Priority Setting!


Some people are natural-born prioritisers. You know the type – those friends, family members and colleagues who live with a to-do list in their heads that they can call on and re-jig at a moment’s notice.

Not everyone is like this but everyone can learn how, and if you are a project or people manager it is all the more important to become a skilled priority setter. Your staff will count on you for guidance or just reassurance they are prioritising their own work in the best way.

But even the most crash-hot priority setter will need a moment when every task appears to be Number One, particularly during complex or multiple projects with looming deadlines. Project management software is a useful tool but it is just that – a tool. It still needs a human hand (and brain) to identify the subtle and not-so-subtle changes in priorities that just about every project requires.

Most experts suggest the following steps for successful priority setting:

What is URGENT?

Collect a list of all your tasks and identify which ones are URGENT versus those that are merely important. An URGENT task is anything that if it is not done immediately with have serious negative consequences. Then get it done, like now.


Of the tasks you have identified as IMPORTANT, put them in VALUE order, for example IMPORTANT work for clients should normally take priority over IMPORTANT internal work. Another way to measure importance is to assess the number of people who will be affected if the task is delayed.

How much effort will it take?

If you have identified more than one task with equal value, start on the one that will take the most effort to complete. It can be tempting to get the easy ones out of the way first but the spectre of the big task ahead will stress you out. However, if the task really is too daunting to get stuck into straight away, get a quick and easy one out of the way first to motivate you.

Can it be cut?

Accept that there are some tasks that are nice to have but that can be cut without any serious detriment to people or the project. This is where good management comes in. Staff who may feel unconfident about removing tasks may need guidance and support. The important thing is to identify quickly what the small stuff is and not to sweat it.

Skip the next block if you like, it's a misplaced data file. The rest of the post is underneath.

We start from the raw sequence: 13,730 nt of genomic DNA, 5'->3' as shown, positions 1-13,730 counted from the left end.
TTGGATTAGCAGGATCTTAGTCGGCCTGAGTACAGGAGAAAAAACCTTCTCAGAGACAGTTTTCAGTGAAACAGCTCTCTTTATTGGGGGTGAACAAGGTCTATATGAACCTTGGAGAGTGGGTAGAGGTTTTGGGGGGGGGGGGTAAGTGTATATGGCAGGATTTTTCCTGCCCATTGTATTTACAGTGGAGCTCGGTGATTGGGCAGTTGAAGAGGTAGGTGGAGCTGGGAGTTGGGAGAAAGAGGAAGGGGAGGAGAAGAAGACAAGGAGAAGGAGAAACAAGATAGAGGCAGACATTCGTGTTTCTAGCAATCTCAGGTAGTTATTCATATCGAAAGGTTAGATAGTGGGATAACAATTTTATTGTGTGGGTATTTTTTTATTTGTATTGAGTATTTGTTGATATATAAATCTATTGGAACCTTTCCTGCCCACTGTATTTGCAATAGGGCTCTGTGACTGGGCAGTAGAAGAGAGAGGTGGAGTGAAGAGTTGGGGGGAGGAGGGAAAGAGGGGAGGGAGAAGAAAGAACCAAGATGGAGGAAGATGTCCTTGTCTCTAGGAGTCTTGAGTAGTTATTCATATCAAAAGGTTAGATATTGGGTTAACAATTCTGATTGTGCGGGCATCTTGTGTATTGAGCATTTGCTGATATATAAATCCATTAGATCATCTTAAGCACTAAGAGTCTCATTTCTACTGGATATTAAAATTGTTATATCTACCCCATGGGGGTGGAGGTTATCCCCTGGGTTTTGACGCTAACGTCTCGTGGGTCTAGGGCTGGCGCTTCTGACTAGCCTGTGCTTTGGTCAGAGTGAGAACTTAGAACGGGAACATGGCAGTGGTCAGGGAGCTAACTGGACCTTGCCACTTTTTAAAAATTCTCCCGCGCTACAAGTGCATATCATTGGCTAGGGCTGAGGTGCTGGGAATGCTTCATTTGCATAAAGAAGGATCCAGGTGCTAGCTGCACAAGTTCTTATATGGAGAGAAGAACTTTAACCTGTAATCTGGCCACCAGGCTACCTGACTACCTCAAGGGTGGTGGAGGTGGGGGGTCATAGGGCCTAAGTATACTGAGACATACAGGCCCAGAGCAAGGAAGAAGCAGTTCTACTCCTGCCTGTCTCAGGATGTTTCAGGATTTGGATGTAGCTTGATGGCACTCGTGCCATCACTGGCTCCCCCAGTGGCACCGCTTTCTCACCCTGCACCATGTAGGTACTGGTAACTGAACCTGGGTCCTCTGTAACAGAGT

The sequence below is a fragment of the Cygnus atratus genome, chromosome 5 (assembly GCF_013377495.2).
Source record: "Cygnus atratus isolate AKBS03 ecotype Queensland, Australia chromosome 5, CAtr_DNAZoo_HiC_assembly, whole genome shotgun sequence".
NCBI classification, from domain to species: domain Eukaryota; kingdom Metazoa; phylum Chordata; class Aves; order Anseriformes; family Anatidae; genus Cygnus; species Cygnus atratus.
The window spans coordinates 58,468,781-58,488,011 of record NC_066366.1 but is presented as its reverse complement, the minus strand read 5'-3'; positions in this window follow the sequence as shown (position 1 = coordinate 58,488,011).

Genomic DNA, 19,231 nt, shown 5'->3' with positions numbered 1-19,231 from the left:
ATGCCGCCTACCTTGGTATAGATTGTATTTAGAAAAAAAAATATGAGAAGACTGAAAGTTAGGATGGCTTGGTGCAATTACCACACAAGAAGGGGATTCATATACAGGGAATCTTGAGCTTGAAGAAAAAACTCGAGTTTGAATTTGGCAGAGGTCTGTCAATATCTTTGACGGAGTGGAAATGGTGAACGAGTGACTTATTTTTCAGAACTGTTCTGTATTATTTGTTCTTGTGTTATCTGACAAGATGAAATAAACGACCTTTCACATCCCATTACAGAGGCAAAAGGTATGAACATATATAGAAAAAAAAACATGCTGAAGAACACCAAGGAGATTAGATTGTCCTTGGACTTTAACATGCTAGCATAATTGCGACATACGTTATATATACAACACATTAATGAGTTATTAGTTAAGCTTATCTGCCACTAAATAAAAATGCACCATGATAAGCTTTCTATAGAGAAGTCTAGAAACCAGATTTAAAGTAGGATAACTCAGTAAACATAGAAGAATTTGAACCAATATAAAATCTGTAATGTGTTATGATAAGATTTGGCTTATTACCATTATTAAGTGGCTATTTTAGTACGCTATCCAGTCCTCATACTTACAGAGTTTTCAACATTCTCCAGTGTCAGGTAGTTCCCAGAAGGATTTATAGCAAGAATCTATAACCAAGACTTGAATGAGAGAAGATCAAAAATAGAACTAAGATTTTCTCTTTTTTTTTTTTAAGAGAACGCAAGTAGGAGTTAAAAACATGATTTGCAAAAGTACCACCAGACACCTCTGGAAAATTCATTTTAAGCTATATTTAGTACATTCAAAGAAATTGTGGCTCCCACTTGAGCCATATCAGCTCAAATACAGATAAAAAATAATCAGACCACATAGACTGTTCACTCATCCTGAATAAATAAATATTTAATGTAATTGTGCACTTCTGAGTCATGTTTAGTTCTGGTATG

Life “Balance”

All the tips above relate to priority setting in a work context. But to achieve life balance, requires you to prioritise your whole life in such a way that you take good care of yourself and have plenty of time for the people and activities that make your life enjoyable.

Your personal priorities need to overlay everything else. When personal and work priorities are working in sync – that is when you feel comfortable and confident about what you know needs to be done first – then you have achieved a healthy life balance. Your stress levels will reduce and you, your colleagues and the special people in your life will be all the better for it.

If you or your team would like help to develop your priority setting skills, please contact me at or give me a call on +64 21 769 826.


Dealing with Conflict

Almost all workplaces involve contact with people with whom we might not choose to associate under other circumstances. That’s life, and learning to get on with those we don’t like or don’t share our values is part of being a grown-up. It’s also true that most conflicts can be resolved – even the very worse kind. It won’t happen overnight but with good will on both sides it will happen.

Chief Happiness Officer blogger, Alexander Kjerulf ( distils work conflict solutions into five essential points.

1.   Accept that conflicts at work are inevitable

Understand that conflict is inevitable and that there is no such thing as “winning”: Kjerulf says“[g]etting the outcome you want regardless of what the other person wants can be gratifying, sure, but the problem is that the underlying issue has not been solved.”

2.   Handle conflict sooner rather than later

The price of letting unresolved conflicts continue is high, resulting in hostility, miscommunication, inefficiency, stress and low productivity. All this will make you and your co-workers very unhappy so tackle the problem early.

3.   Ask!

If someone’s actions or words hurt you, ask them (nicely, of course) why they did what they did or said what they said. There might be a logical or at least satisfactory explanation. Don’t assume people do things just to upset you.

4.   Giraffe language

For long-running conflicts, Kjerulf suggests using “giraffe language”:

  • Identify with the other person what you see in neutral, objective terms
  • Apologize for your part in the conflict
  • Praise the other person and tell them why the conflict is worth resolving
  • Explain what the conflict means for you and for the company, and why it is a problem
  • Propose a good outcome